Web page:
During Wildcat Welcome 2019, Northwestern University Libraries had a small table outside Deering Library to hand out pins featuring Deering as Hogwarts. I loved these pins and was so excited to be able to use the library every day. Someone in my peer group said their goal was to work in the library, and I shared similar sentiments.

Now we both work at Deering, but my experience was a bit of a reality check. A historic building will always have its problems, but Deering is in a pitiful state. In particular, the widely advertised Eloise W. Martin Reading Room has torn carpet and broken chairs. The other day I was handing out extension cords because some of the ones placed on the floor to provide power outlets for the students weren’t working. Worse still, since the winter, the roof has been leaking, threatening the books and forcing us to isolate a part of the library usually occupied by students reclining in armchairs. You don’t have to glance at it to see that our libraries really need help.

Recently, the University announced that it has hired Xuemao Wang as the next Dean of Libraries and Librarian of Charles Deering McCormick University. He was previously in charge of the libraries at the University of Cincinnati. I hope the change in management will be a sign of a better future for our libraries.

Still, I harbor doubts about what Wang will actually be able to do, because most of the power to determine budgets and distribute resources seems to rest with the administration. Whether Wang can convince NU to allocate more resources to our libraries remains to be seen, but if the administration’s priorities so far are any indication, I’m not optimistic.

The University seems capable of mobilizing countless sums of money towards new sports facilities, while our libraries, counseling and psychology departments and even some Residential homes fall by the wayside. That’s not to say that sports facilities don’t deserve the funding they receive, but it often seems that the administration’s attention is drawn to sports facilities at the expense of things that other students really need. Ideally, the rest of the campus would receive at least the same attention.

When Thomas Jefferson designed the University of Virginia, one of his innovations was to place the library at the center of the university. It was unique at the time because usually the chapel was in the center. The library at the heart of the campus symbolized that the university should be a place of learning. Of the many obviously questionable and detestable legacies of the UVA’s founding, this is one we can appreciate.

On the contrary, classrooms, libraries, CAPS and residence halls should never run out of resources. Even if the University does not run a surplus, that does not mean the administration can forgo providing appropriate mental health resources or student housing.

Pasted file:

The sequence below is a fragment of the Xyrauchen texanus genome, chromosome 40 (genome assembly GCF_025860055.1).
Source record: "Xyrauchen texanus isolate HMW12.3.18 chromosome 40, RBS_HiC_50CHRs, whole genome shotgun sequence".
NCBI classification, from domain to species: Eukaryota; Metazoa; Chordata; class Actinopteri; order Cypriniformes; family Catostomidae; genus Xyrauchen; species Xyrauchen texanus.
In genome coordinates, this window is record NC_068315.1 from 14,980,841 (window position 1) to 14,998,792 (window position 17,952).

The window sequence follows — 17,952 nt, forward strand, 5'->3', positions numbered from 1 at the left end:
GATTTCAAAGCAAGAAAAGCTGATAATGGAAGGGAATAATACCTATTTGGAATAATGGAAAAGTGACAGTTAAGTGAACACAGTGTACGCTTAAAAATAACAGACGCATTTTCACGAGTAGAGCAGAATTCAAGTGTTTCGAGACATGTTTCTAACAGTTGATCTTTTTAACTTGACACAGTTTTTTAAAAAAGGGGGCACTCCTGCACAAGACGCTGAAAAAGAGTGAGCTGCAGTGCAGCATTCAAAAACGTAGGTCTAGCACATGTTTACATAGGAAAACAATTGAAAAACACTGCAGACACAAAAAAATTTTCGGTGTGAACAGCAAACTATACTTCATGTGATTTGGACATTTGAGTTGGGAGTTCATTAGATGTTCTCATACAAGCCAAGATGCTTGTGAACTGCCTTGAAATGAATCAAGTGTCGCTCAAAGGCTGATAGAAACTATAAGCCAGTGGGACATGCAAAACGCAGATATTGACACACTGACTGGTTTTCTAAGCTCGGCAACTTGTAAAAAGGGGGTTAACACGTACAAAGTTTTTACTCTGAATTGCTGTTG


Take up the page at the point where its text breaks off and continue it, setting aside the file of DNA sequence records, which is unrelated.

There’s a whole slew of buildings and projects right now that seem to be on hold for various financial reasons, like 1835 Hinman and the Norris University Center (where the administration was unable to find a nominating donor). There are other buildings that also need attention. Locy Hall is probably a building code violation, and if not, the building code needs to be changed.

And of course, our libraries. We place them all over our brochures and advertisements and arrange tours for potential students across Deering. When it comes to committing money for its upkeep, there is clearly a lack of support. It just doesn’t make sense that a library in an educational institution could fall into such disrepair and not even make it on the list for renovations.

We should revere every library as if it were a chapel. Isn’t it a school? It’s not a hedge fund or a sports franchise with a university as a front, is it? Repairs and renovations to our libraries or funding for mental health should not be held hostage by the absence of a named donor.

It’s a shame that things like residence halls and CAPS aren’t exactly the glitzy buildings billionaire donors claim their name for, but we’re not asking for much. It’s 2022 and we’re laying faulty extension cords on the floor of the art library because there’s no way to get electricity to the tables any other way.

The University has a new president coming soon. I don’t expect much difference because the type of people who make it to that level in the world of higher education are all of a similar cut or have the same vested interests. But I wouldn’t mind being pleasantly surprised.

Grant Li is a Weinberg junior. They can be contacted at [email protected]. If you would like to publicly respond to this editorial, send a letter to the editor at [email protected]. The opinions expressed in this article do not necessarily reflect the opinions of all Daily Northwestern staff.